Leah’s Assault

Leah Walker has been seeing Mitchell Kendrick on a casual basis since the middle of their sophomore year at Pace. She likes him, but mainly connects on an intellectual level, and not a physical one. This hasn’t been for want of trying on Mitchell’s part, and he’s always inviting Leah over when he’s certain his family isn’t home.

They have a shared assignment early in their junior year, and Mitchell finally convinces Leah to come over one afternoon to work on it. She’s wary of his offer to study in his room, so they head into the living room and sit on the couch.

“When’s your family getting back?” Leah asks.

“Not for a while,” Mitchell says. “Glenda’s working and Mom and Dad have stuff to do later and probably won’t be back before tonight.”

“We should get started on the assignment,” she says.

He slides over and puts his arm around her. “What’s the rush? Let’s just hang out a while.”

“Hang out? The assignment is due Monday.”

“You work too much. Try having some fun for a change.”

He leans in to kiss her, but she turns her head and leans away from him.

“We’re not going to have that kind of fun.”

Mitchell removes his arm and slumps down. “Stewart was right about you.”

“Stewart? What did he say?”

“He said you don’t like guys.”

“What does Stewart know about who I do or don’t like? Why the hell are you even discussing me with him?”

“He said you and me have been going out long enough that we should have done it by now.”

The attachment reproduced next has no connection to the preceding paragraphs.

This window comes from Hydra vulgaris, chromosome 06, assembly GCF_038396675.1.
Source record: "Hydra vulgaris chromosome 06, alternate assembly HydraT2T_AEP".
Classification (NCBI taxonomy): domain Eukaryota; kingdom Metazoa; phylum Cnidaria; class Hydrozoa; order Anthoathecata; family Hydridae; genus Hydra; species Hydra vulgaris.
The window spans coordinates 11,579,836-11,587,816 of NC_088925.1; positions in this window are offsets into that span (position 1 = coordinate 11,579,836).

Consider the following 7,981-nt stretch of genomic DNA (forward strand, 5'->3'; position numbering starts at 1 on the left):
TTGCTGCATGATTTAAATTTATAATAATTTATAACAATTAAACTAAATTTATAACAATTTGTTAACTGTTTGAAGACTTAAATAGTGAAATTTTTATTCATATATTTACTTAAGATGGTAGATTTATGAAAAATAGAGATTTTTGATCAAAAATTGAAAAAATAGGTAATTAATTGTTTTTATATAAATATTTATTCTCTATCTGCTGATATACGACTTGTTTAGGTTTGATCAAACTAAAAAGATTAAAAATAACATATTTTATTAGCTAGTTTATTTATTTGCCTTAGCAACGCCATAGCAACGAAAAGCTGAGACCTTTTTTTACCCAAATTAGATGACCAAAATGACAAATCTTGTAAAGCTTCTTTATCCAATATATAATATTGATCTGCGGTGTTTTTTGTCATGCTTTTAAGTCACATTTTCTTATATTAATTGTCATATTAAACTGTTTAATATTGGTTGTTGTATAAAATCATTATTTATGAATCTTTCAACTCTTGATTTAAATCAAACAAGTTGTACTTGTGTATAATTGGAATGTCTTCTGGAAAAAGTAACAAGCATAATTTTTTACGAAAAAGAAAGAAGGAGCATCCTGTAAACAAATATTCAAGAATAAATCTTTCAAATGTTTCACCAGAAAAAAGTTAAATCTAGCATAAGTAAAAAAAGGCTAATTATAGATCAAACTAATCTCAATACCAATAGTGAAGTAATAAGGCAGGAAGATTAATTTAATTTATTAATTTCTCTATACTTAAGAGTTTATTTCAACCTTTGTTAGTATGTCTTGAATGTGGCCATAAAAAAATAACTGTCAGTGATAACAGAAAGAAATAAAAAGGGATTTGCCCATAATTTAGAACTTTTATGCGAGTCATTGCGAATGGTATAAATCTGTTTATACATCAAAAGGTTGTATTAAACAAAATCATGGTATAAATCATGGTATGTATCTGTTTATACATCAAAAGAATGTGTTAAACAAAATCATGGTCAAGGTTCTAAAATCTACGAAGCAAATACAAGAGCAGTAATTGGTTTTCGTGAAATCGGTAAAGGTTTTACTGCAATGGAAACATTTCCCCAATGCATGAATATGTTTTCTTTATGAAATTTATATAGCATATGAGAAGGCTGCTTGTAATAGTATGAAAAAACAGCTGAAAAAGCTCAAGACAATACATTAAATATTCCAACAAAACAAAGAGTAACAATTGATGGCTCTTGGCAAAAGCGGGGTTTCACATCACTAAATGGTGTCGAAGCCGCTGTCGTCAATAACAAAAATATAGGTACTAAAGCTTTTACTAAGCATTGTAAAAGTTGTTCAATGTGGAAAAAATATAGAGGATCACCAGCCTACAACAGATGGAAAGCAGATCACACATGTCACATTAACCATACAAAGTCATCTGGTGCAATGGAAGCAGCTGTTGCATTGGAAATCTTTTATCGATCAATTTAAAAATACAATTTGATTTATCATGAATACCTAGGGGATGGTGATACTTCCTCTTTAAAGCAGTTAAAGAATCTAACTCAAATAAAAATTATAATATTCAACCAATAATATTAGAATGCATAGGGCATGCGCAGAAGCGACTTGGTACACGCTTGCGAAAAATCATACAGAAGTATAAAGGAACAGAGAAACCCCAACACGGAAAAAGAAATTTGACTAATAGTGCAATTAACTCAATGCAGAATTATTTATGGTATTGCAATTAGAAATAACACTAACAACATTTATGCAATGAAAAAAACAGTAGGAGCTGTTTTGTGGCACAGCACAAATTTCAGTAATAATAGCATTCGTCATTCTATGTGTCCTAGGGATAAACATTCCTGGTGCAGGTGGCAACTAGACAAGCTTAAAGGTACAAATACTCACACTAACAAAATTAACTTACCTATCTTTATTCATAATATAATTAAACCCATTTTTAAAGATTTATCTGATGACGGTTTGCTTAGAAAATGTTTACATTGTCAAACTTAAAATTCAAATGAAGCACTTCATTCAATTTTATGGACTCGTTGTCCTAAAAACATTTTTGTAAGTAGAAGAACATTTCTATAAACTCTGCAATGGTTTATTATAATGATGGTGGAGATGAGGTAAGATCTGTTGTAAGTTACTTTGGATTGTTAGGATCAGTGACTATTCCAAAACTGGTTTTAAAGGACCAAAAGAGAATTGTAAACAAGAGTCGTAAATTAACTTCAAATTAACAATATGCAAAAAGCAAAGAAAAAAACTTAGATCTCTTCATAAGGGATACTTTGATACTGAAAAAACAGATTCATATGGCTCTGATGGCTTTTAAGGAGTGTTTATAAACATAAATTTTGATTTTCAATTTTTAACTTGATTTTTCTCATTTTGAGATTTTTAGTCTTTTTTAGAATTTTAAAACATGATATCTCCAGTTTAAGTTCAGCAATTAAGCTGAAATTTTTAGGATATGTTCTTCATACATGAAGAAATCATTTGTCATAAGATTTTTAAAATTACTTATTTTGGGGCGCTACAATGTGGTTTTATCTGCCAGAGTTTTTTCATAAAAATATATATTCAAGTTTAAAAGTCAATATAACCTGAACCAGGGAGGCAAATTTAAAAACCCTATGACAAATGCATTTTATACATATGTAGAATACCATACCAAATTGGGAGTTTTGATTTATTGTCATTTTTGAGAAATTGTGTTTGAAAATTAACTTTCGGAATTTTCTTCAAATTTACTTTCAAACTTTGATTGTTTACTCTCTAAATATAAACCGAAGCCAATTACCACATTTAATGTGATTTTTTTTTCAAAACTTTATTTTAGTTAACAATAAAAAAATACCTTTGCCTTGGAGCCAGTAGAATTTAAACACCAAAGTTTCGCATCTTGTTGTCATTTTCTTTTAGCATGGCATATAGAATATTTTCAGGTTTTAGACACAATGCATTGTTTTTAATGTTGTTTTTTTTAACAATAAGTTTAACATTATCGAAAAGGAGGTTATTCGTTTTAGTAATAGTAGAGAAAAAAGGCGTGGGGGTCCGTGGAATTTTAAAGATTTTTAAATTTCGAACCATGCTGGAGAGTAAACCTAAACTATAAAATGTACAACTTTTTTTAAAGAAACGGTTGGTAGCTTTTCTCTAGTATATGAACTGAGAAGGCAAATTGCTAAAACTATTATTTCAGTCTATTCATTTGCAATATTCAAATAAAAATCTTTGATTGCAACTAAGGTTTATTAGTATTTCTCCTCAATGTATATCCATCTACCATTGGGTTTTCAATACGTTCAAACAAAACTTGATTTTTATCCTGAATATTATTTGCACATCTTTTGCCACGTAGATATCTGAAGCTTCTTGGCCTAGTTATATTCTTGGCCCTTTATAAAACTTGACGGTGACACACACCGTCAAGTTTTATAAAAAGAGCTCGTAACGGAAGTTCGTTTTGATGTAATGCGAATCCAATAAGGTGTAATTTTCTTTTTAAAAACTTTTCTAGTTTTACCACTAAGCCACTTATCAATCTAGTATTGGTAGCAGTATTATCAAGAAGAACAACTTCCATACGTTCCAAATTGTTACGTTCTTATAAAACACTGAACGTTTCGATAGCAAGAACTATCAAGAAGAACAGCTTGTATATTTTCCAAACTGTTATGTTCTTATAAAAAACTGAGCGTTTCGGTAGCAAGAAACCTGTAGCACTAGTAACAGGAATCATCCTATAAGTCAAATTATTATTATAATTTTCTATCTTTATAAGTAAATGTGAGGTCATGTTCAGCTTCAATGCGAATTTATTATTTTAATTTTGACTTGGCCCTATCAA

“That’s stupid,” she says. “But I expect stupid stuff from him. Since when are the two of you such good friends anyway?”

“We were just hanging out one day and he started saying you don’t like guys. I said we were going out and he asked if we’d done it.”

“That’s none of his damn business.”

“He said a real man would be able to straighten you out.”

“What does that even mean?”

Before she has time to consider any of this further, Mitchell pushes her down and holds her there with his right arm. He uses his left to undo her jeans.

“Stop that!” Leah says. She tries to get away, but Mitchell uses all his weight to pin her down. Leah finds it hard to breathe and struggles to say, “Mitchell!”

She bats at him with her fists. He responds by flipping her over onto her stomach. Her face is partially pressed into the sofa cushion making it more difficult to breathe.

She’s violently trembling and finds she can no longer form words, so she just screams as loud as she can.

“Knock it off, will you?” Mitchell says.

Leah can hear him undoing his belt.

“Be quiet!” he yells as he yanks down her jeans. “Shut the hell up.”

Suddenly, there’s another voice; a woman’s voice.

“What the hell is going on in here?” A pause. “Mitchell! Let her go.”

The weight on Leah suddenly eases and she falls sideways off the couch. She grabs for her jeans and pulls them up then rolls over and sees Mitchell’s sister, Glenda, standing there.”

“What are you doing here?” Mitchell says. “You’re supposed to be at work.”

Leah gets to her feet, still shaking violently. Glenda approaches.

“Are you okay?”

Leah stares at her, words fail. She starts to nod then grabs her book bag and jacket.

“I — I need to leave,” she manages.

“Are you sure you’re all right?” Glenda presses. “You don’t look all right.”

“I have to go,” Leah says and hurries out of the living room. Behind her, she hears Glenda tear into Mitchell.

“What the hell is wrong with you?”

Leah rushes out onto the porch. She finds it difficult to catch her breath and stops, taking in gulps of air as she tries to calm herself. She’s still trembling and realizes her face is wet with tears. She manages several deep breaths as she wipes her cheeks with her fingers, then tentatively takes a few steps off the porch to the walkway and away from the house.